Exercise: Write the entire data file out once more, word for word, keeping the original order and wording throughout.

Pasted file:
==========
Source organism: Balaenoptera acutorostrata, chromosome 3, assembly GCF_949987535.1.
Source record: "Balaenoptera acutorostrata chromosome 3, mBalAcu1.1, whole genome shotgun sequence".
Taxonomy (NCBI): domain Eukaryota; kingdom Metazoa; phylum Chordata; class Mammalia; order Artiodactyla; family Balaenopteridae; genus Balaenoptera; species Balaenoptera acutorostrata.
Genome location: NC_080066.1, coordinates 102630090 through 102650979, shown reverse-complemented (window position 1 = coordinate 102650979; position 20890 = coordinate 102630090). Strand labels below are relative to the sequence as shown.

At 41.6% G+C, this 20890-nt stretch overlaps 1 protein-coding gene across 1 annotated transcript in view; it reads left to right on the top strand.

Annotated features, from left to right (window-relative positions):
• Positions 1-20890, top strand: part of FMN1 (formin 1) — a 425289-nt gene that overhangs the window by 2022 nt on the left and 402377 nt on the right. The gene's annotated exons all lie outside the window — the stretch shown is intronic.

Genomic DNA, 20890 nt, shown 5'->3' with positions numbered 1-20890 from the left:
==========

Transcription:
Source organism: Balaenoptera acutorostrata, chromosome 3, assembly GCF_949987535.1.
Source record: "Balaenoptera acutorostrata chromosome 3, mBalAcu1.1, whole genome shotgun sequence".
Taxonomy (NCBI): domain Eukaryota; kingdom Metazoa; phylum Chordata; class Mammalia; order Artiodactyla; family Balaenopteridae; genus Balaenoptera; species Balaenoptera acutorostrata.
Genome location: NC_080066.1, coordinates 102630090 through 102650979, shown reverse-complemented (window position 1 = coordinate 102650979; position 20890 = coordinate 102630090). Strand labels below are relative to the sequence as shown.

At 41.6% G+C, this 20890-nt stretch overlaps 1 protein-coding gene across 1 annotated transcript in view; it reads left to right on the top strand.

Annotated features, from left to right (window-relative positions):
• Positions 1-20890, top strand: part of FMN1 (formin 1) — a 425289-nt gene that overhangs the window by 2022 nt on the left and 402377 nt on the right. The gene's annotated exons all lie outside the window — the stretch shown is intronic.

Genomic DNA, 20890 nt, shown 5'->3' with positions numbered 1-20890 from the left: